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i·dle (īdl)
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adj. i·dler, i·dlest
1.
a. Not employed or busy: idle carpenters. See Synonyms at inactive.
b. Disinclined to work or be active; lazy: "a man who could seem idle, ignorant, even incompetent, yet was able to understand and to express ... the instincts, good and bad, of the American majority" (Godfrey Hodgson).
c. Not in use or operation: idle hands; idle mills.
d. Sports Not scheduled to play a game: Both teams played today but will be idle tomorrow.
2. Being a period of time in which there is little or no activity: passed idle hours watching TV.
3. Lacking substance, value, or basis: idle speculation; idle threats. See Synonyms at baseless, vain.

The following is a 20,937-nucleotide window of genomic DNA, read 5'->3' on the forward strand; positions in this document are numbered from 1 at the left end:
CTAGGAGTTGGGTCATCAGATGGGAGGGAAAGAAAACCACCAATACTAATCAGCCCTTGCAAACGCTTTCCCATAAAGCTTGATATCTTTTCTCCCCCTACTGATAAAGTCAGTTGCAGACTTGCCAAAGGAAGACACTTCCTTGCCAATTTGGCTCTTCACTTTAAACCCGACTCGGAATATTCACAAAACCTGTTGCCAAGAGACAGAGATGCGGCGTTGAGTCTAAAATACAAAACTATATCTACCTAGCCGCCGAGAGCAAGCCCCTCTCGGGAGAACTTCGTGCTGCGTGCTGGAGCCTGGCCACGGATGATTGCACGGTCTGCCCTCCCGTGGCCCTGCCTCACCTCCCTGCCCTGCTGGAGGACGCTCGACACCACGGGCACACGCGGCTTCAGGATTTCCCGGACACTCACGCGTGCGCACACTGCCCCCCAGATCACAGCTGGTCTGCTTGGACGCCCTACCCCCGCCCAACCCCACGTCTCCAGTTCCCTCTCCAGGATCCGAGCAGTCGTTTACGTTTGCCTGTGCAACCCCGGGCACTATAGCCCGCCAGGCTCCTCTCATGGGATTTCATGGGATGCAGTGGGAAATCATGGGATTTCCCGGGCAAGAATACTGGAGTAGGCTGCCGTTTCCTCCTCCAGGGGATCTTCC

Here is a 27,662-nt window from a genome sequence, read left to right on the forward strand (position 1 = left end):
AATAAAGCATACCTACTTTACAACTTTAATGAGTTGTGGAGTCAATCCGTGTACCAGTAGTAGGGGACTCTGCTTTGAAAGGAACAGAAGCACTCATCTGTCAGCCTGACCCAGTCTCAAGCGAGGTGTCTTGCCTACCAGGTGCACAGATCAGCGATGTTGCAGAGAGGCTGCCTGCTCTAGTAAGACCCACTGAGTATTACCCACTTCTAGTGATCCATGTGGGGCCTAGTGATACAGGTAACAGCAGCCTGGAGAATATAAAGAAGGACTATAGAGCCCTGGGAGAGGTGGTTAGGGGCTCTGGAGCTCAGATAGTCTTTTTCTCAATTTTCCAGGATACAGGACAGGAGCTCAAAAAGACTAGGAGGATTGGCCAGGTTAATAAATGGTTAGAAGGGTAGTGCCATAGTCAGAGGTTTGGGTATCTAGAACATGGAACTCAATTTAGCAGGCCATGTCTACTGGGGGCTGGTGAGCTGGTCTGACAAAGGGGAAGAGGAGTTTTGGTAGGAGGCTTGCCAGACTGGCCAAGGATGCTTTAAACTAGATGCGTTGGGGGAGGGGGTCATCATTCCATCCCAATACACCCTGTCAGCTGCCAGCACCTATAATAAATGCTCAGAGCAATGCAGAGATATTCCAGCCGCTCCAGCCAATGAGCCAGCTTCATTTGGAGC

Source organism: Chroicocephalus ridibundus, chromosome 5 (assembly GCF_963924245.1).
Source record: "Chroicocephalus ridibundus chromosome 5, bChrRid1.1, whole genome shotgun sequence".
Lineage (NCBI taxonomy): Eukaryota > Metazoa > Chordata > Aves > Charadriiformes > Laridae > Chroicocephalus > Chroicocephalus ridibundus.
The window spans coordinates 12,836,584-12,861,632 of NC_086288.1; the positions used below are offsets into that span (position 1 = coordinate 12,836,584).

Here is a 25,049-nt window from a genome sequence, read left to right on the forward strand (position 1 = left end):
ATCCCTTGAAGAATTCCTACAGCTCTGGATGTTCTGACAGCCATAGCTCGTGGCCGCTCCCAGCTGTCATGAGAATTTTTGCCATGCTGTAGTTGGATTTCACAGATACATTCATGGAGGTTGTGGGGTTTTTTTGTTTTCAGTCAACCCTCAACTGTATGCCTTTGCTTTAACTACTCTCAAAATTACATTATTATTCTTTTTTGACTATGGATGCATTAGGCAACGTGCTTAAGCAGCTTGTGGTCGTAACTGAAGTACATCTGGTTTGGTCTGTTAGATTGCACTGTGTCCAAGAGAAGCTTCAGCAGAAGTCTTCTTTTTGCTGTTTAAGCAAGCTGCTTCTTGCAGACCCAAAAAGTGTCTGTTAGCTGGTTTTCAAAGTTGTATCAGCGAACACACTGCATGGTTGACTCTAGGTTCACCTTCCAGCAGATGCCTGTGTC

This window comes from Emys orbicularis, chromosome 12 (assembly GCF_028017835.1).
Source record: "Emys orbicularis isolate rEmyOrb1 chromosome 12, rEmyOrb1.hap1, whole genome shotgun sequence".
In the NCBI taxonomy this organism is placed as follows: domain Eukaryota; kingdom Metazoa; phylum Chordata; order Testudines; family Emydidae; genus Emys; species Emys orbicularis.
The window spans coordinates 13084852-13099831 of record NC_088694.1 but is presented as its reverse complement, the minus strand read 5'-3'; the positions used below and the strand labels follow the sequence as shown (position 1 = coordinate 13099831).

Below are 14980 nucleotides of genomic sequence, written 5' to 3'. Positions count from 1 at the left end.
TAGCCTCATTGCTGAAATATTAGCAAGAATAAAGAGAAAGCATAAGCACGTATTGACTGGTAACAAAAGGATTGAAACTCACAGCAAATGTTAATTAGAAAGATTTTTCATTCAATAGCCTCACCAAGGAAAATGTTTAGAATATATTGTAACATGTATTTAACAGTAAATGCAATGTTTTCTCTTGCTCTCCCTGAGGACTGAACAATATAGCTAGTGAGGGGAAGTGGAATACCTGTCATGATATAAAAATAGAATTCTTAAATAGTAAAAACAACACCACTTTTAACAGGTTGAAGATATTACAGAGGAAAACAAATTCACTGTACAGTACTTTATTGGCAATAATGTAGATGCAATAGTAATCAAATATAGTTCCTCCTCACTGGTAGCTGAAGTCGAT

v. i·dled, i·dling, i·dles
v.intr.
1. To pass time without being engaged in purposeful activity: "The girls idled all day long, sending their tinkling laughter flowing up and down the street" (Alai).
2. To move slowly or without purpose: "I drove past the workshop ... I idled along the driveway past the pole fence ... to Tyhee Road" (Tom Spanbauer).
3. To run at a slow speed or out of gear. Used of a motor or motor vehicle.
v.tr.
1. To pass (time) without doing anything: idle the afternoon away.
2. To make or cause to be unemployed or inactive: layoffs that idled 1,000 factory workers; a plant that was idled by a strike.
3. To cause (a motor, for example) to idle.
n.
1. A state of idling. Used of a motor vehicle: an engine running quietly at idle.
2. A mechanism for regulating the speed at which an engine runs at rest: set the idle higher to keep the motor from stalling.

[Middle English idel, from Old English īdel.]

idle·ness n.
idler (īdlər) n.
idly adv.

The American Heritage® Dictionary of the English Language, Fifth Edition copyright ©2017 by Houghton Mifflin Harcourt Publishing Company. All rights reserved.
 

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